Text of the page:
My fiancee and I started using Slack to organize and manage household activities about 6 months ago and it’s really improved our day-to-day life, the best part is that it didn’t require a lot of work and it’s free! I wanted to share how we use Slack at Home with the Internet in the hopes that someone else might be able to get their household better organized.
What is Slack?
You may have heard of Slack on NPR or you may use it in your office, the chat and collaboration platform utilized by more than 9 million users weekly in more than 100 countries is becoming increasingly more ubiquitous.
If you haven’t used or heard of Slack, it’s is a cloud-based set of team collaboration tools. The name is actually an acronym for “Searchable Log of All Conversation and Knowledge.” I have a feeling those sentences will likely glaze the eyeballs of many readers, so lets break it down:
- “Cloud-based” – Slack workspaces live on the internet, which means they’re accessible from any supported device with an internet connection, namely your phone or computer.
- “Searchable Log” – Everything that you have access to is searchable in Slack, so if you’re looking for information but can only remember part of it, you can try and search for it and likely find it. (There’s some caveats that we’ll cover in a little bit.)
- “Team Collaboration tools” – For decades software companies and corporate gurus have tried to leverage technology to get teams to work together better and more effectively. Slack has been one of the most successful tools so far, through it’s semi-private team-based workspace and third-party integrations.
Since this is a post about using Slack for household organization and task management, we’re probably not going to go back to business concepts like ‘the cloud’ or ‘Searchable logs’. Instead we’re going to focus on the team collaboration elements because a household – whether it’s your roommates, a couple, 8 feral cats, a full family with kids, or anything else – is a group working towards the same goal(s), which could also be called a team.
Your household’s goals are an important element to think about before we get into the nuts-and-bolts of setting up a Slack workspace to manage and organize your household activities:
- Are you trying to organize chore responsibilities and rotation?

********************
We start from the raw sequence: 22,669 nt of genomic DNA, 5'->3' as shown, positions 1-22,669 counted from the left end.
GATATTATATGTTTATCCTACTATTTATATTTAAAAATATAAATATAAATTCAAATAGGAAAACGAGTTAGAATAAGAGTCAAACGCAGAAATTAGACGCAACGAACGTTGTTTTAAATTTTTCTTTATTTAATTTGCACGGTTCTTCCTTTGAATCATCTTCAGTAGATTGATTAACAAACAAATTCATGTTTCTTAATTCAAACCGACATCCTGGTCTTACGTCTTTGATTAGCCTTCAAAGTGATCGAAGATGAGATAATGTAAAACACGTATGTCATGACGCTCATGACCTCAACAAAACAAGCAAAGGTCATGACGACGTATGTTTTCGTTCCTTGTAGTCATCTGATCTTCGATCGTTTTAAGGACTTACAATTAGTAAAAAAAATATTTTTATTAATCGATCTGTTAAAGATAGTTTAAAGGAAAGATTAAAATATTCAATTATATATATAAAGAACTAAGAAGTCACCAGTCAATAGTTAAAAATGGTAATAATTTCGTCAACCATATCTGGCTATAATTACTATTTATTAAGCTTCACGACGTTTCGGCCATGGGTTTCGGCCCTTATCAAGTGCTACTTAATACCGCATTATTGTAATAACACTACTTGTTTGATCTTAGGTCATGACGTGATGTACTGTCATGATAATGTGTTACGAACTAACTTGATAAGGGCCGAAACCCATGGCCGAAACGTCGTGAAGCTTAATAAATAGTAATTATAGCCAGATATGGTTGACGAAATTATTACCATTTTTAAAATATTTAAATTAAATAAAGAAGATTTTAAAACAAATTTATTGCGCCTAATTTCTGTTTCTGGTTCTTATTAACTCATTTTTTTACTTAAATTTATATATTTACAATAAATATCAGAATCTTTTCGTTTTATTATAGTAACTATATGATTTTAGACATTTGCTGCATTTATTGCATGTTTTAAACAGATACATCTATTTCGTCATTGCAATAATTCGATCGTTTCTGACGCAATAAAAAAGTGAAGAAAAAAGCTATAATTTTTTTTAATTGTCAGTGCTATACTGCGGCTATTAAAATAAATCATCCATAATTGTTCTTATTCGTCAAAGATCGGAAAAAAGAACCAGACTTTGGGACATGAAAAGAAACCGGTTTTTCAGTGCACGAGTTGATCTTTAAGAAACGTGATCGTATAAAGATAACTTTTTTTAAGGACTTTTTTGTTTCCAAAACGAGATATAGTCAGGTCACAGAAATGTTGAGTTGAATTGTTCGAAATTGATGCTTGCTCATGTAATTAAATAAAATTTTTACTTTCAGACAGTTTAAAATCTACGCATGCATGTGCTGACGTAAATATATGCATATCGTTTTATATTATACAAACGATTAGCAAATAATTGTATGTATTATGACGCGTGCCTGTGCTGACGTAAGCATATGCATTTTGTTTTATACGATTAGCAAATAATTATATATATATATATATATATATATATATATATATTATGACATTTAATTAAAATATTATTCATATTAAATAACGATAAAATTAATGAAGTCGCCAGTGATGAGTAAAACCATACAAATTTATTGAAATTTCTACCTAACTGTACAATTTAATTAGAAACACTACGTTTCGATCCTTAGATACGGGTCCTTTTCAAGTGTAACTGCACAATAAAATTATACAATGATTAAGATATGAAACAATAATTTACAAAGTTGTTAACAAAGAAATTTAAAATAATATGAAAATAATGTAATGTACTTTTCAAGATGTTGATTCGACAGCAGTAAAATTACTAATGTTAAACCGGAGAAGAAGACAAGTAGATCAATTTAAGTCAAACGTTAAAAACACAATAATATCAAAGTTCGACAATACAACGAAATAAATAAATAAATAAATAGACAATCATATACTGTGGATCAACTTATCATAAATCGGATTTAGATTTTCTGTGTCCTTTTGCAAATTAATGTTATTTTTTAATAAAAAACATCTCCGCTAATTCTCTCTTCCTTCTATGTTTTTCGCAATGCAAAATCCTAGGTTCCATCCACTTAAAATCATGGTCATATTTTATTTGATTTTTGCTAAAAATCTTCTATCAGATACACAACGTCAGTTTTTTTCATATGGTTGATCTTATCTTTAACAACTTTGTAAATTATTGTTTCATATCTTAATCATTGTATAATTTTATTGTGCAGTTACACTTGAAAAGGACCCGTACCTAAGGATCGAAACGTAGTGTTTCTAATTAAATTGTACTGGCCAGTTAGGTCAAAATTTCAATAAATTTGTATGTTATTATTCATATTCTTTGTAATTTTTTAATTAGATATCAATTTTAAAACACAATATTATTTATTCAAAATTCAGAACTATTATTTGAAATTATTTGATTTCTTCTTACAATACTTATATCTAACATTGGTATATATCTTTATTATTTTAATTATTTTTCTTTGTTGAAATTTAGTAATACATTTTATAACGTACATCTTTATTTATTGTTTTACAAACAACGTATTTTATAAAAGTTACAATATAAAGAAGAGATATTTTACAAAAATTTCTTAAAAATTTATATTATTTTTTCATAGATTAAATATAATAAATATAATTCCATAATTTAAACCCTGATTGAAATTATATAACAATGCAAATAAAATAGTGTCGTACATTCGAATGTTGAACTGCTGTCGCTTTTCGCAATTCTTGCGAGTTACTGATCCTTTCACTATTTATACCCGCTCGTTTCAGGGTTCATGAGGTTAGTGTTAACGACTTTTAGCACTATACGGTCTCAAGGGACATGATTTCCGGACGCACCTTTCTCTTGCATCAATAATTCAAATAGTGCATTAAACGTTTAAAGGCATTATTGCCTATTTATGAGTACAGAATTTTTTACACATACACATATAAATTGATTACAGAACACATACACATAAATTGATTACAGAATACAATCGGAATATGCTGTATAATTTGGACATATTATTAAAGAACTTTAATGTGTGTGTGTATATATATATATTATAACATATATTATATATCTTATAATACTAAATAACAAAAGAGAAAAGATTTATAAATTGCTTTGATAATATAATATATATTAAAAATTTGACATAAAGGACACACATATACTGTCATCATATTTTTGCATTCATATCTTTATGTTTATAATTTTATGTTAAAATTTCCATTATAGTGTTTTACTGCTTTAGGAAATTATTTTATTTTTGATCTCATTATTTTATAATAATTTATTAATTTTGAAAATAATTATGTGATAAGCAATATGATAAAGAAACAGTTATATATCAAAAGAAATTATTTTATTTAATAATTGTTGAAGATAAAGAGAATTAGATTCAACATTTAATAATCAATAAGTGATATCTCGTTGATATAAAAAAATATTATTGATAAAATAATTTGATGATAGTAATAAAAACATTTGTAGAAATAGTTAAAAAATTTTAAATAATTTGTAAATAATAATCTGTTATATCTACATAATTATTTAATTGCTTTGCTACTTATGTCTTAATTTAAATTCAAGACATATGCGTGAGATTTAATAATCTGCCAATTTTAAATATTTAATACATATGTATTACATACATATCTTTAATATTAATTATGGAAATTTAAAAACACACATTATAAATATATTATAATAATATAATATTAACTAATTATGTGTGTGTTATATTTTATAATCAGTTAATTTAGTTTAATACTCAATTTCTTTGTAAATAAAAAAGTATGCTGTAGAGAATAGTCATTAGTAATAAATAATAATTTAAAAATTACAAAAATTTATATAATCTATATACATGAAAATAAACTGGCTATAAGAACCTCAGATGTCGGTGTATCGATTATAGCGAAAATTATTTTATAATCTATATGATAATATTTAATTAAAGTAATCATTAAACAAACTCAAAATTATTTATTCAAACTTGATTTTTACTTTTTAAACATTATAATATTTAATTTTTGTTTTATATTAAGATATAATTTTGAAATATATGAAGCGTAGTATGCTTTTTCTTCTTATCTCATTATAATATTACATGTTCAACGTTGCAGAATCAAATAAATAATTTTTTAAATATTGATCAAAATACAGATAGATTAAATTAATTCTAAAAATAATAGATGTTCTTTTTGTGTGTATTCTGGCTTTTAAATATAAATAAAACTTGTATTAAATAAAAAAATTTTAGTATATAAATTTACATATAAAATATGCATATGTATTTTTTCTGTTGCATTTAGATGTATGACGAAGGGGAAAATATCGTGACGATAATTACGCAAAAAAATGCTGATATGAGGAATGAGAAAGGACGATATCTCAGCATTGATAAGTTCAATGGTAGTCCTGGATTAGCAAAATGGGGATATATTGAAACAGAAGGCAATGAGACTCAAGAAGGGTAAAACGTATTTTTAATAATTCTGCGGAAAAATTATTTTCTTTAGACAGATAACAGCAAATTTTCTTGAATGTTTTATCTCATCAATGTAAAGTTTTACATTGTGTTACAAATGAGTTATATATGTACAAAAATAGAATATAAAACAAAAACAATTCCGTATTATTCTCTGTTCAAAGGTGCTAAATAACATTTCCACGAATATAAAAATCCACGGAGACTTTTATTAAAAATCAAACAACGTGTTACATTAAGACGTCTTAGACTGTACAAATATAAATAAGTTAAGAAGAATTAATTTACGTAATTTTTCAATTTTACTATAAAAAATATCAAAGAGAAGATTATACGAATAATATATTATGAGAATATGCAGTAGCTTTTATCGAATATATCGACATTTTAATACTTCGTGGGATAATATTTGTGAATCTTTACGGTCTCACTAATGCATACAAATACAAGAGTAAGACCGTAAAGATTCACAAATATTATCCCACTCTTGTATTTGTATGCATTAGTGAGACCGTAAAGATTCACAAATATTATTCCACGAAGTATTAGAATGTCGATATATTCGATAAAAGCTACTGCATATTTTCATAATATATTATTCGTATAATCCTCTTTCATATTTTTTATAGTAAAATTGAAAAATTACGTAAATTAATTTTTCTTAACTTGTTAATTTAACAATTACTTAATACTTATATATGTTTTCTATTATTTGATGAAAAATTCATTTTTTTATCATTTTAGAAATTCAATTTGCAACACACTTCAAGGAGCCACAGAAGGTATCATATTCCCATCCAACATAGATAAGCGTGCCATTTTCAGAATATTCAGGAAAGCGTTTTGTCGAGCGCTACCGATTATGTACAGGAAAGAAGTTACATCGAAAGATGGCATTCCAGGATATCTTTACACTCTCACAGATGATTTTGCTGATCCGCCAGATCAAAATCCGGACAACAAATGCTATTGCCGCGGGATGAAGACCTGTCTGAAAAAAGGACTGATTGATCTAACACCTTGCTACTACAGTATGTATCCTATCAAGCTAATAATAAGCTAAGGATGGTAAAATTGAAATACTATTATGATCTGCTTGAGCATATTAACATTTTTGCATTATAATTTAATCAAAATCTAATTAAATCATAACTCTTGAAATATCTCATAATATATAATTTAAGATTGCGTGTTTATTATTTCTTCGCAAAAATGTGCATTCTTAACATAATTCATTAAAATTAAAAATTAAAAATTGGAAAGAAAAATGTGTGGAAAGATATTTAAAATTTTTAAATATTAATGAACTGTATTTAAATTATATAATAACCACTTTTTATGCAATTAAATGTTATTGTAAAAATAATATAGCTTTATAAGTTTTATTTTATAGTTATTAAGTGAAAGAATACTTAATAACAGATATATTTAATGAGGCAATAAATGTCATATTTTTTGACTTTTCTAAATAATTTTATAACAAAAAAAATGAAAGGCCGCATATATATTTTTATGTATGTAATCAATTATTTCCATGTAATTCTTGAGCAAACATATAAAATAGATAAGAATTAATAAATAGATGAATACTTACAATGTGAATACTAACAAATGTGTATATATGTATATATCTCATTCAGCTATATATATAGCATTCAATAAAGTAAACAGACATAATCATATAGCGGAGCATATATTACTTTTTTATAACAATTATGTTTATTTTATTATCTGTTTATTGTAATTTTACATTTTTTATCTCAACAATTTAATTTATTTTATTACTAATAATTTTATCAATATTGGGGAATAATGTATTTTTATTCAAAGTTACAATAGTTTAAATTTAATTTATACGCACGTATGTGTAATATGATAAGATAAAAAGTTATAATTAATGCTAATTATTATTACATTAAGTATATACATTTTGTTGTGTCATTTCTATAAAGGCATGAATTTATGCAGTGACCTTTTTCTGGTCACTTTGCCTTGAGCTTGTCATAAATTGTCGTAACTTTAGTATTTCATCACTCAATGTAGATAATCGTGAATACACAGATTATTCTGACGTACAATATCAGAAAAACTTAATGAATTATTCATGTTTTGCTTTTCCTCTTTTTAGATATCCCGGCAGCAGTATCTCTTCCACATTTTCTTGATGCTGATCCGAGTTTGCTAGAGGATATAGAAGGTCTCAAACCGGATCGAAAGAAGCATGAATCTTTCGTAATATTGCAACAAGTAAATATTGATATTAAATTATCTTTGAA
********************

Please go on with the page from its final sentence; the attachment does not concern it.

- Do you want to keep your grocery shopping list in one place, where anyone can add one-off items?
- Is your household working on a major project like moving or taking a family vacation?
- Or are you just trying to figure out what you want for dinner for the week?
All these things, and more, can easily be handled through Slack, for Free.
Signing Up For Slack
Signup for Slack by going to Slack.com. Enter your email and click “Getting Started” or “Create Workspace” and then enter your email address. They’ll send a confirmation code to the email you entered.
After you enter your confirmation code, you’ll be asked to enter your ‘Full Name’ and ‘Display Name’. If you don’t want to enter your full name, your first name is fine, the display name, if entered, will be what other users see in chats and how they tag you in messages, i.e. @mom or @steve.
After setting up your name and display name, you’ll need to create a password: feel free to make this password as strong as you’d like. When signing in, Slack will often prompt you to send a login link to your email instead of entering your password and once you’re logged in, you typically don’t need to log out.
When your password is set up, Slack will ask you some questions about how you’ll use Slack and how many users you expect to use Slack with. Feel free to select “Other” and in the ‘Could you elaborate?” field, put ‘Steve Badcat’s Home Slack Method’.
Next you’ll need to setup a name for your workspace and a workspace URL. Feel free to call it whatever you’d like, whether that’s a nickname for your place (we call our house Badcat Manor) or just your street and number like 123MainSt, whatever you want. The URL is used to find a Slack to login to, whether you’re going through a web browser or the dedicated Slack client, for example 123MainSt.slack.com.